Scientists Find Giant, Elusive Clam Known As ‘The Unicorn Of Mollusks’

2017-04-18T14:44:49+00:00 April 18, 2017|
Damage from the elusive shipworm. (Credit: D. Sikes / Flickr)

(Click to enlarge) Damage from the elusive shipworm. (Credit: D. Sikes / Flickr)

For hundreds of years, biologists knew of the giant shipworm only from shell fragments and a handful of dead specimens. Those specimens, despite being preserved in museum jars, had gone to mush.

(From The Washington Post / By Ben Guarino) —  Still, the shipworm’s scattered remains made an outsize impression on biologists. Its three-foot-long tubular shells — the shipworm isn’t technically a worm but a bivalve — were so striking that Swedish taxonomist Carl Linnaeus included the animal in his book that introduced the scientific naming system “Systema Naturae.”

And yet no one could get their hands on a living example of the giant shipworm, or Kuphus polythalamia. Unlike with other shipworms, named because they ate their way into the sides of wooden boats, no one knew where the giant shipworm lived.

“It’s sort of the unicorn of mollusks,” Margo Haygood, a marine microbiologist at the University of Utah, told The Washington Post.

The habitat of the world’s longest clam is a mystery no longer. As Haygood and her colleagues reported Monday in the Proceedings of the National Academy of Sciences, the search for the giant shipworm has come to an end.

Television news in the Philippines dealt the mortal blow to the shipworm’s near-mythical status. A TV station aired a short documentary segment about strange shellfish living in a lagoon. The show filmed the mollusks growing in the muck, as though someone had planted rows of elephant tusks. As luck would have it, a colleague of Haygood’s in the Philippines caught wind of the segment. Researchers investigated the lagoon, where they plucked a live shipworm from the mud, slipped it along with some seawater into a PVC pipe and shipped the animal to a laboratory.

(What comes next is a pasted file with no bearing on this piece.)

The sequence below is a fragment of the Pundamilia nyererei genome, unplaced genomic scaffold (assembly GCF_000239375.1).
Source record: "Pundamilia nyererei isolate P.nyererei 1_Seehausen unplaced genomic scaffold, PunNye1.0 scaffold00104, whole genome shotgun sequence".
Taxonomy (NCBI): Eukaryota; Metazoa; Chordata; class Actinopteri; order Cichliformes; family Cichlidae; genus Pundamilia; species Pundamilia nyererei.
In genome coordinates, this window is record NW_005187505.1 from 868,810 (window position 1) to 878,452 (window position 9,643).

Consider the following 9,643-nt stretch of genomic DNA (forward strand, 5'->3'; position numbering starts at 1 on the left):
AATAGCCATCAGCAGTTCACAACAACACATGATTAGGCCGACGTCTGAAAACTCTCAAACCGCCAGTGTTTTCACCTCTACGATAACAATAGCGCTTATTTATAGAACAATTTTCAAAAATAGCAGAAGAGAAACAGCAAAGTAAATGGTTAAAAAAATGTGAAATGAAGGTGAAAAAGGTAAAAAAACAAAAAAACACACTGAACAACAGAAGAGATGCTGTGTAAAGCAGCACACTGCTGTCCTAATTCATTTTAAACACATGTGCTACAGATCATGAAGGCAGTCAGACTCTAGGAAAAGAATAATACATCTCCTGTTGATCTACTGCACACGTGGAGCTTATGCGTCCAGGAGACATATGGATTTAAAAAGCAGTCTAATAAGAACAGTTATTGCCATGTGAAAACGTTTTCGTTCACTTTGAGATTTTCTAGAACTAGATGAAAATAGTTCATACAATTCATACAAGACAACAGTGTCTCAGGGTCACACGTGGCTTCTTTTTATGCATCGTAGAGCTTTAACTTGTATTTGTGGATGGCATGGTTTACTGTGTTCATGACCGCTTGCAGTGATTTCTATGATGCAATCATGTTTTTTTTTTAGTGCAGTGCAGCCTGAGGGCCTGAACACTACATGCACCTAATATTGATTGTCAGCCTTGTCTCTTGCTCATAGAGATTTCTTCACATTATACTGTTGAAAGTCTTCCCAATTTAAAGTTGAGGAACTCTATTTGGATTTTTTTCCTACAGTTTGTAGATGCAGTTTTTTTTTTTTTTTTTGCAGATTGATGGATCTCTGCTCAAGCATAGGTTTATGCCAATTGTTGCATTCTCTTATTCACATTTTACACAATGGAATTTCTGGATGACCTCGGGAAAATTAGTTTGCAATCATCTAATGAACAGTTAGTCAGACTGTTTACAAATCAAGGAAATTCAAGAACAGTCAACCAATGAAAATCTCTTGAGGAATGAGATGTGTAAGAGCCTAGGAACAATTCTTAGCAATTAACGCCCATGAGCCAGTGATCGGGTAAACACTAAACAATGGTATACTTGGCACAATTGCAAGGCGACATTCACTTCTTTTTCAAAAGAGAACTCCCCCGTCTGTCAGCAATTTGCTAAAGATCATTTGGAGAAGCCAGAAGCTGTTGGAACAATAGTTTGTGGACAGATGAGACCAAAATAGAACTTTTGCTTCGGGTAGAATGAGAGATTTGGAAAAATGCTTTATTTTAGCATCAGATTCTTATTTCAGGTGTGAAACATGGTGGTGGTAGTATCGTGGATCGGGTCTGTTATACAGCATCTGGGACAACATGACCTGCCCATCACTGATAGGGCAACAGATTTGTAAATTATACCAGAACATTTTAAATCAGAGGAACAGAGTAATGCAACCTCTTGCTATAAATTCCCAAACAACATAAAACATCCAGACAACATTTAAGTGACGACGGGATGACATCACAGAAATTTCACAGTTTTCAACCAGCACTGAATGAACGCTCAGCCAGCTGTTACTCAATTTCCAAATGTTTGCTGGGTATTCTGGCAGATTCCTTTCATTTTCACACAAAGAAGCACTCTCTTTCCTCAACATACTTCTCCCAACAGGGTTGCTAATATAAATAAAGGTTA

“I’ve been studying shipworms since 1989 and in all that time I had never seen a living specimen of Kuphus polythalamia,” Daniel Distel, a co-author of the new study and the director of Northeastern University’s Ocean Genome Legacy Center, wrote in an email. “It was pretty spectacular to lift that tube out of its container for the first time.”

Read the full article here: https://www.washingtonpost.com/news/speaking-of-science/wp/2017/04/17/scientists-find-giant-elusive-clam-known-as-the-unicorn-of-mollusks/?utm_term=.35339b489831&wpisrc=nl_most&wpmm=1